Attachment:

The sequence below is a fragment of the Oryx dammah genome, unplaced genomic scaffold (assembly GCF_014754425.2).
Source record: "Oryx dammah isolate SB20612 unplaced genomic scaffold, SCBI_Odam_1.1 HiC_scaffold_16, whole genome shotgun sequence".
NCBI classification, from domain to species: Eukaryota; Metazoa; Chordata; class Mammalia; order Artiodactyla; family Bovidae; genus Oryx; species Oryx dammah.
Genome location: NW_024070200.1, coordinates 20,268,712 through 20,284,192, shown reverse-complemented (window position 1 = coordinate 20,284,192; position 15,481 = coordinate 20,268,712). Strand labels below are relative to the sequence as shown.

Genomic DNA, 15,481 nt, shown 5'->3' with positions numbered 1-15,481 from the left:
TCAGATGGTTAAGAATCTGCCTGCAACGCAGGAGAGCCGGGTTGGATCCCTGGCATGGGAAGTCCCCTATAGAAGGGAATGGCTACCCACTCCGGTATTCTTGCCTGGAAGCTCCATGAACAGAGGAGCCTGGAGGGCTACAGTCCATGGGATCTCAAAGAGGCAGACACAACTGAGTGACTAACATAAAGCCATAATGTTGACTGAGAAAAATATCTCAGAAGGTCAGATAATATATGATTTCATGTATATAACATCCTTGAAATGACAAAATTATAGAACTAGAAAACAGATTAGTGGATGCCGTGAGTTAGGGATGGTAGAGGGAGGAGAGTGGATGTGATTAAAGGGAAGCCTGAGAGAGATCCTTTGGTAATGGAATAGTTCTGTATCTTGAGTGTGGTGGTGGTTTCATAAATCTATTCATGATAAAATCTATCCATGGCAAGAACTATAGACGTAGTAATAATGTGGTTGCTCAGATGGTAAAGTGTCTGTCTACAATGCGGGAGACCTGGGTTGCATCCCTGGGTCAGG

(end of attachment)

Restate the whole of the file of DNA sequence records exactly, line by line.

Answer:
The sequence below is a fragment of the Oryx dammah genome, unplaced genomic scaffold (assembly GCF_014754425.2).
Source record: "Oryx dammah isolate SB20612 unplaced genomic scaffold, SCBI_Odam_1.1 HiC_scaffold_16, whole genome shotgun sequence".
NCBI classification, from domain to species: Eukaryota; Metazoa; Chordata; class Mammalia; order Artiodactyla; family Bovidae; genus Oryx; species Oryx dammah.
Genome location: NW_024070200.1, coordinates 20,268,712 through 20,284,192, shown reverse-complemented (window position 1 = coordinate 20,284,192; position 15,481 = coordinate 20,268,712). Strand labels below are relative to the sequence as shown.

Genomic DNA, 15,481 nt, shown 5'->3' with positions numbered 1-15,481 from the left:
TCAGATGGTTAAGAATCTGCCTGCAACGCAGGAGAGCCGGGTTGGATCCCTGGCATGGGAAGTCCCCTATAGAAGGGAATGGCTACCCACTCCGGTATTCTTGCCTGGAAGCTCCATGAACAGAGGAGCCTGGAGGGCTACAGTCCATGGGATCTCAAAGAGGCAGACACAACTGAGTGACTAACATAAAGCCATAATGTTGACTGAGAAAAATATCTCAGAAGGTCAGATAATATATGATTTCATGTATATAACATCCTTGAAATGACAAAATTATAGAACTAGAAAACAGATTAGTGGATGCCGTGAGTTAGGGATGGTAGAGGGAGGAGAGTGGATGTGATTAAAGGGAAGCCTGAGAGAGATCCTTTGGTAATGGAATAGTTCTGTATCTTGAGTGTGGTGGTGGTTTCATAAATCTATTCATGATAAAATCTATCCATGGCAAGAACTATAGACGTAGTAATAATGTGGTTGCTCAGATGGTAAAGTGTCTGTCTACAATGCGGGAGACCTGGGTTGCATCCCTGGGTCAGG